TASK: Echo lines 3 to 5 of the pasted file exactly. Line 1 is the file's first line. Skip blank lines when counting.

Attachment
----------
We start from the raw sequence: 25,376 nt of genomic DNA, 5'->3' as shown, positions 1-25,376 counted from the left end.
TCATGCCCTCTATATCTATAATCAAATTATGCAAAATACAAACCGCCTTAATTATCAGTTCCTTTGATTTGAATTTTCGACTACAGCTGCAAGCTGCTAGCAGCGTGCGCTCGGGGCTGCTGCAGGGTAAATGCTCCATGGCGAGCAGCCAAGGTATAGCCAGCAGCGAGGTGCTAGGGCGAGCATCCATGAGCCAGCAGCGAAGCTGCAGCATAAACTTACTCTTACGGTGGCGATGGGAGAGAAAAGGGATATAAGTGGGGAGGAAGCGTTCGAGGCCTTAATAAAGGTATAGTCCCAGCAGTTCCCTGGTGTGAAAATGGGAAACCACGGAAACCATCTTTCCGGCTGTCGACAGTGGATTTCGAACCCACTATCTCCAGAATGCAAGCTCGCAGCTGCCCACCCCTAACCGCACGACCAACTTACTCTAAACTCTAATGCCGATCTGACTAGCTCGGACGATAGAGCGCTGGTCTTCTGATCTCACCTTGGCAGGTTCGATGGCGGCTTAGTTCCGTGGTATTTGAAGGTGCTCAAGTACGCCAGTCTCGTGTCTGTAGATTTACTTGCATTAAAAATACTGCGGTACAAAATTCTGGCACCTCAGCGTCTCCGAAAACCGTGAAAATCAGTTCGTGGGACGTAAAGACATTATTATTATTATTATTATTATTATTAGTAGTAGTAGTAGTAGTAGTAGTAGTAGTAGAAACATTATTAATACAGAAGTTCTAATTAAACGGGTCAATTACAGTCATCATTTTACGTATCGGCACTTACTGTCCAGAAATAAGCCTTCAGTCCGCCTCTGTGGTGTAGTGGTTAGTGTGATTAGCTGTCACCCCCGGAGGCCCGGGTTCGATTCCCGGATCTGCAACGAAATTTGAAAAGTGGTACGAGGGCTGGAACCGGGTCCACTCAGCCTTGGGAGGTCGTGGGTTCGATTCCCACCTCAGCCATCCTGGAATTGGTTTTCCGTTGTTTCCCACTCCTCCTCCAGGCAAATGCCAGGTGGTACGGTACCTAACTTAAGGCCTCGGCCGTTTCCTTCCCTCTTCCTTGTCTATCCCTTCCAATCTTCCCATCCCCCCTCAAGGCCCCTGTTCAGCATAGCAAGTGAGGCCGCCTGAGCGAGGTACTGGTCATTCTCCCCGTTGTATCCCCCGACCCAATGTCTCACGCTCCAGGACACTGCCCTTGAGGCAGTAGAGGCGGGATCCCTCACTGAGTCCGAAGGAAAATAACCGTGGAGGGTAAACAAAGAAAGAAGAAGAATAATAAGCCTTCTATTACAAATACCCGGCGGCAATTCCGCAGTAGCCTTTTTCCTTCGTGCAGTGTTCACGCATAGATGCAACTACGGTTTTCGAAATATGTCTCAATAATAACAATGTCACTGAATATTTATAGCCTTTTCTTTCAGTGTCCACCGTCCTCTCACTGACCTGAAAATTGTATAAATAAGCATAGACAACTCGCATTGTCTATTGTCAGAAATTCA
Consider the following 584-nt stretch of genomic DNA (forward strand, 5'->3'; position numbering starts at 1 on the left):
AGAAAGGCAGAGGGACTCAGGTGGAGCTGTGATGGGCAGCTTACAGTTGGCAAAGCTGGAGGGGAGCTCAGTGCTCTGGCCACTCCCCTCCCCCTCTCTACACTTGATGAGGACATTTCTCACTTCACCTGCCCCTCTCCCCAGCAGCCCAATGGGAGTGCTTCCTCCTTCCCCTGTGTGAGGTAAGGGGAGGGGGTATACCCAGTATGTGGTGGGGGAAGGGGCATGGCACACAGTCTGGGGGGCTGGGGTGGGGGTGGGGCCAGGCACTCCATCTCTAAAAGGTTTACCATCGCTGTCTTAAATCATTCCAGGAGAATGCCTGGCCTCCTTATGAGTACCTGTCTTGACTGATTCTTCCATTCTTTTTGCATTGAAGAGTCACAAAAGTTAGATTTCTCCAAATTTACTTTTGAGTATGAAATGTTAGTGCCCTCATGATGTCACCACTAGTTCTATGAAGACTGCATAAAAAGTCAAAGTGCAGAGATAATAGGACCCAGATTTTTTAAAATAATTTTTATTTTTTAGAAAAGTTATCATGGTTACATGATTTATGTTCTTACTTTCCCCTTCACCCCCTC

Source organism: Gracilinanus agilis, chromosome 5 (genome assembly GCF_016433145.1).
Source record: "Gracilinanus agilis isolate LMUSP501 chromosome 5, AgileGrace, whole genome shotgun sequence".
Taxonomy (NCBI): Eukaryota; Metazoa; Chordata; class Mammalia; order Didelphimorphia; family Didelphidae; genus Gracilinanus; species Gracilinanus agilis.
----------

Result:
Consider the following 584-nt stretch of genomic DNA (forward strand, 5'->3'; position numbering starts at 1 on the left):
AGAAAGGCAGAGGGACTCAGGTGGAGCTGTGATGGGCAGCTTACAGTTGGCAAAGCTGGAGGGGAGCTCAGTGCTCTGGCCACTCCCCTCCCCCTCTCTACACTTGATGAGGACATTTCTCACTTCACCTGCCCCTCTCCCCAGCAGCCCAATGGGAGTGCTTCCTCCTTCCCCTGTGTGAGGTAAGGGGAGGGGGTATACCCAGTATGTGGTGGGGGAAGGGGCATGGCACACAGTCTGGGGGGCTGGGGTGGGGGTGGGGCCAGGCACTCCATCTCTAAAAGGTTTACCATCGCTGTCTTAAATCATTCCAGGAGAATGCCTGGCCTCCTTATGAGTACCTGTCTTGACTGATTCTTCCATTCTTTTTGCATTGAAGAGTCACAAAAGTTAGATTTCTCCAAATTTACTTTTGAGTATGAAATGTTAGTGCCCTCATGATGTCACCACTAGTTCTATGAAGACTGCATAAAAAGTCAAAGTGCAGAGATAATAGGACCCAGATTTTTTAAAATAATTTTTATTTTTTAGAAAAGTTATCATGGTTACATGATTTATGTTCTTACTTTCCCCTTCACCCCCTC

Source organism: Gracilinanus agilis, chromosome 5 (genome assembly GCF_016433145.1).